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Home / Latest News / Roald Dahl’s birthplace goes on the market for a sweet £1.4m

Roald Dahl’s birthplace goes on the market for a sweet £1.4m

Built  in the arts and crafts style of the early 20th century, its idyllic landscaped setting formed the backdrop to the birth of one of the world’s greatest storytellers.

And now the house where children’s author Roald Dahl was born has gone on the market for £1.45m.

Dahl’s Norweigian father Harald had the house Villa Marie – now Ty Gwyn – built to his exact specifications before moving into the property in Llandaff, Cardiff, with wife Sofie.

On September 13, 1916, she gave birth to the writer who would go on to pen classics like Charlie and the Chocolate Factory and Fantastic Mr Fox in a first-floor bedroom of the house, which is set in half an acre.

Chairman of the Llandaff Society Geoffrey Barton-Greenwood said Dahl’s experiences in Llandaff were among the  pivotal influences shaping the imagination that would sell more than 100 million books.

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He said: “His vivid imagination was sparked by his experiences living in Llandaff and Radyr (the family later moved there).

“Also by his summer holidays spent in Norway where he got infused by the folklore of that country, with the world of trolls and so forth.”

Mr Barton-Greenwood believes the five-bedroom two-storey home should bear a plaque commemorating its connections to the writer.

He said: “I certainly think there’s a case for a blue plaque on the house itself (reading) ‘Birthplace of world’s best storyteller Roald Dahl’.

“I’d like to see that happen in due course.”

The property, which is being sold by Cardiff estate agents Michael Graham Young, is set in secluded grounds with an enclosed courtyard.

Surviving original features include double oak front doors and a traditional three turn staircase leading to a galleried landing.

The dining room includes a bay window with an original oak carved beam made by Dahl’s father.

Spokesman for the Royal Institution of Chartered Surveyors (RICS) in Wales Tony Filice said while the historic connection will make an interesting dinner party discussion point for any new owners it will not sell the property.

Mr Filice, a director of Cardiff estate agents Kelvin Francis, said: “There’s no question that it’s a unique selling point, but it’s not going to be a deal maker. It doesn’t enhance the value for that sole reason.”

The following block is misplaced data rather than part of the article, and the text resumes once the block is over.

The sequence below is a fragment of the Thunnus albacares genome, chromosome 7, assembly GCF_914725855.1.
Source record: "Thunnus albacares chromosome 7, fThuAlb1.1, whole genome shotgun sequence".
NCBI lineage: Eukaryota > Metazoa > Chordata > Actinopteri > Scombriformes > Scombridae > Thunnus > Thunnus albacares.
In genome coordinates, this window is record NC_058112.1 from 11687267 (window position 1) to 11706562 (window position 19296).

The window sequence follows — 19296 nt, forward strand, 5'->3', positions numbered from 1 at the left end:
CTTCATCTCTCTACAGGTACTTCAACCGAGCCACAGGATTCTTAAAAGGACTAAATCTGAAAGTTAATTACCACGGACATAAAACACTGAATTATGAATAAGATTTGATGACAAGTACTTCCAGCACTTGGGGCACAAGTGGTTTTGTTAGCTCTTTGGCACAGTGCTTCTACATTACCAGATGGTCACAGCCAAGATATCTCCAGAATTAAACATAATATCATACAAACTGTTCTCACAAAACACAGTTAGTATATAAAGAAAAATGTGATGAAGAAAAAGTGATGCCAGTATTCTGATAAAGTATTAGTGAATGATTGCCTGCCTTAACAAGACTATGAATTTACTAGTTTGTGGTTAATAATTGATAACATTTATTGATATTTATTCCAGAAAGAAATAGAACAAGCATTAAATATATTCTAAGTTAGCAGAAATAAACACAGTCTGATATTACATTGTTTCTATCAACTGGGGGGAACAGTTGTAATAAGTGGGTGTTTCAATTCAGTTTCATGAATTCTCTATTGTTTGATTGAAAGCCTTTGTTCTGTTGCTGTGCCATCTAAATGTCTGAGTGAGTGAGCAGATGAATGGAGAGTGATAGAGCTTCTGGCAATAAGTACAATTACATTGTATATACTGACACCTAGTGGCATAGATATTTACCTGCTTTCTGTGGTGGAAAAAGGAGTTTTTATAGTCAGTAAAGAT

The family left Ty Gwyn for Ty Mynydd, an imposing country mansion in Radyr (now demolished), two years after Dahl’s birth.

But Sofie abandoned the gentrified home after being hit by a double tragedy when first Dahl’s seven-year-old sister Astri died from appendicitis and his broken-hearted father passed away just weeks later.

She moved to Cumberland Lodge, a smaller house back in Llandaff, that is now part of Howell’s School.

While there Dahl had the seminal experience at Mrs Pratchett’s sweet shop thought to have inspired his books Charlie and the Chocolate Factory and The Twits.

In his autobiographical work Boy: Tales of Childhood he describes the store owner as “a small skinny old hag with a moustache on her upper lip, little piggy eyes and a mouth as sour as green gooseberry”.

Dahl and fellow pupils from the Llandaff Cathedral School he attended as a boy once played a trick on her by putting a dead mouse in a gobstopper jar. When she found the mouse she dropped the jar, which smashed in smithereens all over the shop floor.

The following morning the shop was closed and in Dahl’s over-active imagination the sweet shop owner had died of a heart attack and he had killed her.

Dahl and his fellow pupils were later punished by the school’s head for their indiscretion.

The sweet shop on Llandaff High Street is now the Great Wall Chinese restaurant and bears a blue plaque detailing its links to Dahl.

Christine Crean, Radyr branch manager of Michael Graham  Young, said Ty Gwyn’s current owners chemists Gerry and Ann Johns are selling because their children have grown up and flown the nest.


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